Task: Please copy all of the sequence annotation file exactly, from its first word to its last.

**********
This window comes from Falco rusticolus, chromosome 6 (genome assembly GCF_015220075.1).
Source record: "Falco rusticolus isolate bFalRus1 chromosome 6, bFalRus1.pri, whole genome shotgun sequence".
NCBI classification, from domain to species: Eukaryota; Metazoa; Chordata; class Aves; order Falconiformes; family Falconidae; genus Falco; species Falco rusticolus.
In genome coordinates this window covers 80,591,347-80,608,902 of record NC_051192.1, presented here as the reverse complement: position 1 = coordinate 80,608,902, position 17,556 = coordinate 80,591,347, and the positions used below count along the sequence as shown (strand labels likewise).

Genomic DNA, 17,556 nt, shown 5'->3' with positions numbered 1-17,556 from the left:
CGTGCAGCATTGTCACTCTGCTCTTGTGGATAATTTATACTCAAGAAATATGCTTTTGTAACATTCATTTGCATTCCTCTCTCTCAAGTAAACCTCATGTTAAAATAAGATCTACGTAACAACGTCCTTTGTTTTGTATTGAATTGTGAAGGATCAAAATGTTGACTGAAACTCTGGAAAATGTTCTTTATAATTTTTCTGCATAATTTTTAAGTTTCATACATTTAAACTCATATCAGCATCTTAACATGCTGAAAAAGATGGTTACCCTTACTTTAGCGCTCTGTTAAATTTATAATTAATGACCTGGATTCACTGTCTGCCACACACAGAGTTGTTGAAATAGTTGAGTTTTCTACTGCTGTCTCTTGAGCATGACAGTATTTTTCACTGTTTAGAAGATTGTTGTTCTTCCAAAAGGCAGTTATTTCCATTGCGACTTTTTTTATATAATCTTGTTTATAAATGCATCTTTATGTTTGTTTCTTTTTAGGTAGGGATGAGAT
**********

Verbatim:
This window comes from Falco rusticolus, chromosome 6 (genome assembly GCF_015220075.1).
Source record: "Falco rusticolus isolate bFalRus1 chromosome 6, bFalRus1.pri, whole genome shotgun sequence".
NCBI classification, from domain to species: Eukaryota; Metazoa; Chordata; class Aves; order Falconiformes; family Falconidae; genus Falco; species Falco rusticolus.
In genome coordinates this window covers 80,591,347-80,608,902 of record NC_051192.1, presented here as the reverse complement: position 1 = coordinate 80,608,902, position 17,556 = coordinate 80,591,347, and the positions used below count along the sequence as shown (strand labels likewise).

Genomic DNA, 17,556 nt, shown 5'->3' with positions numbered 1-17,556 from the left:
CGTGCAGCATTGTCACTCTGCTCTTGTGGATAATTTATACTCAAGAAATATGCTTTTGTAACATTCATTTGCATTCCTCTCTCTCAAGTAAACCTCATGTTAAAATAAGATCTACGTAACAACGTCCTTTGTTTTGTATTGAATTGTGAAGGATCAAAATGTTGACTGAAACTCTGGAAAATGTTCTTTATAATTTTTCTGCATAATTTTTAAGTTTCATACATTTAAACTCATATCAGCATCTTAACATGCTGAAAAAGATGGTTACCCTTACTTTAGCGCTCTGTTAAATTTATAATTAATGACCTGGATTCACTGTCTGCCACACACAGAGTTGTTGAAATAGTTGAGTTTTCTACTGCTGTCTCTTGAGCATGACAGTATTTTTCACTGTTTAGAAGATTGTTGTTCTTCCAAAAGGCAGTTATTTCCATTGCGACTTTTTTTATATAATCTTGTTTATAAATGCATCTTTATGTTTGTTTCTTTTTAGGTAGGGATGAGAT